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A vision of excellence

It is a typical day of class: you roll out of bed just in time to make that 9:10, find a desk in the crowded classroom and take notes as you listen to your professor lecture on microeconomics. But if you are in Professor Curtis Taylor's economics class, one thing is not so typical-he cannot see you.

Taylor, who joined the Department of Economics this fall, was born with a progressive degenerative eye disease that left him with only half of his sight by age two and blind by age 20. But this has not stopped Taylor from earning a doctorate in economics from Yale, serving as an associate editor of the American Economic Review and pursuing multiple research projects in the field of economics, all while sharing his time and knowledge with students in the classroom.

Taylor explained that as a child, he attended a "normal" school with a special resource room. He was then "mainstreamed" into the same classes as other kids his age.

As for his time at Yale, Taylor said the school did not have to make too many special adjustments for him. He noted, however, that he was provided fellow students who were paid to read texts out loud to him.

For students in Taylor's microeconomics class, things are not much different than any other class they have. He types up his notes for the students in advance and then uses an overhead projector while lecturing each class.

Chatting with Taylor in his office amid Braille text and Braille typing machines, things do not seem any different than they do while speaking with a sighted professor. Aside from the fact that others may be interrupted by his talking computer, by which he reads and sends e-mail, office hours with Taylor proceed just as they typically would.

Students agree that this class runs, for the most part, like any other economics class they have taken. "The only difference is you can't simply raise your hand in class, but if you shout out your question, he'll answer it just the same," junior Todd Malosh said.

Taylor seems a bit frustrated by his inability to use some regular classroom tools such as a chalkboard, though. "I'd love to be able to write on the board," Taylor said. "I wish I could do a little more interactive teaching, but I try to make up for this by fielding many questions in class."

Taking questions from students also helps Taylor learn who each student is. Usually by the end of the semester, Taylor can match his students with their voices.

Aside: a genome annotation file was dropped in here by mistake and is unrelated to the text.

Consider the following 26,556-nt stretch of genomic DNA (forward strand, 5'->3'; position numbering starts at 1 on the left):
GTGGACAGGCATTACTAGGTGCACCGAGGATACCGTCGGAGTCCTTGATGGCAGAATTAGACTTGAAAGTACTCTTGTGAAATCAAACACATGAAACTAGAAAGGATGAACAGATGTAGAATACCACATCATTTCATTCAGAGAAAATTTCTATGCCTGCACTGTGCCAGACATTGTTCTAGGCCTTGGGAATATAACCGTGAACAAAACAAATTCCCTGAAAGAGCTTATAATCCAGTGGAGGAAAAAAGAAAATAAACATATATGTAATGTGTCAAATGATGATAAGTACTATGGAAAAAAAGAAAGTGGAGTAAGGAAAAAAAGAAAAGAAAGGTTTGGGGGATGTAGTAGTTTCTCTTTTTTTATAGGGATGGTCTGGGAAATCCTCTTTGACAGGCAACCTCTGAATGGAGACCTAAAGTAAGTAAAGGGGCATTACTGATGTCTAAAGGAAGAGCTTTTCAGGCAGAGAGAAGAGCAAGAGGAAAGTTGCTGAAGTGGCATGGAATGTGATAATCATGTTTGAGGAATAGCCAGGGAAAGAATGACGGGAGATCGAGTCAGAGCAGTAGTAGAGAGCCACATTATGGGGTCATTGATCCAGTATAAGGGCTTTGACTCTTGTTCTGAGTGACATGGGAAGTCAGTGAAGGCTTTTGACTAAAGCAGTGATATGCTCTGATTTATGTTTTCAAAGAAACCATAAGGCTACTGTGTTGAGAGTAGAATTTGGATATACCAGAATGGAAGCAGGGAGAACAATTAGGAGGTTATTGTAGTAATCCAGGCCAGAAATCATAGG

Matching names to voices is a lengthier process than matching names to faces, and Taylor admits this can be an advantage for his students. "One appealing thing for my students is that for about the first half of the semester, they can ask stupid questions... with a bit of a sense of anonymity," Taylor joked.

And there are other benefits to being in a classroom setting with a professor who is not quite like every other. "I think it's valuable for people in general to see disabled folks functioning socially [just like everyone else]," Taylor said.

However, colleagues agree that Taylor is not simply unique because of his disability, but because he is distinguished as a person and as a senior economics theorist.

"He's an extremely nice person... who is engaged and interested [in the economics department]... and amazingly polished in presenting his work," Professor of Economics Daniel Graham said. "[Students benefit from his teaching] in the same way they would benefit from any professor who has a gift for teaching."

Taylor hopes his unique situation brings something extra to the classroom by giving his students not simply lessons in economics, but also lessons in life.

And speaking with his students, it seems Taylor shows them a little something extra.

"It's only been three weeks, but as far as I know... because of his situation, in order to present himself the same way as other professors, he has to put a lot of time and effort into class, and I think he definitely does this," sophomore Jane Huang said. "He's a very devoted teacher."

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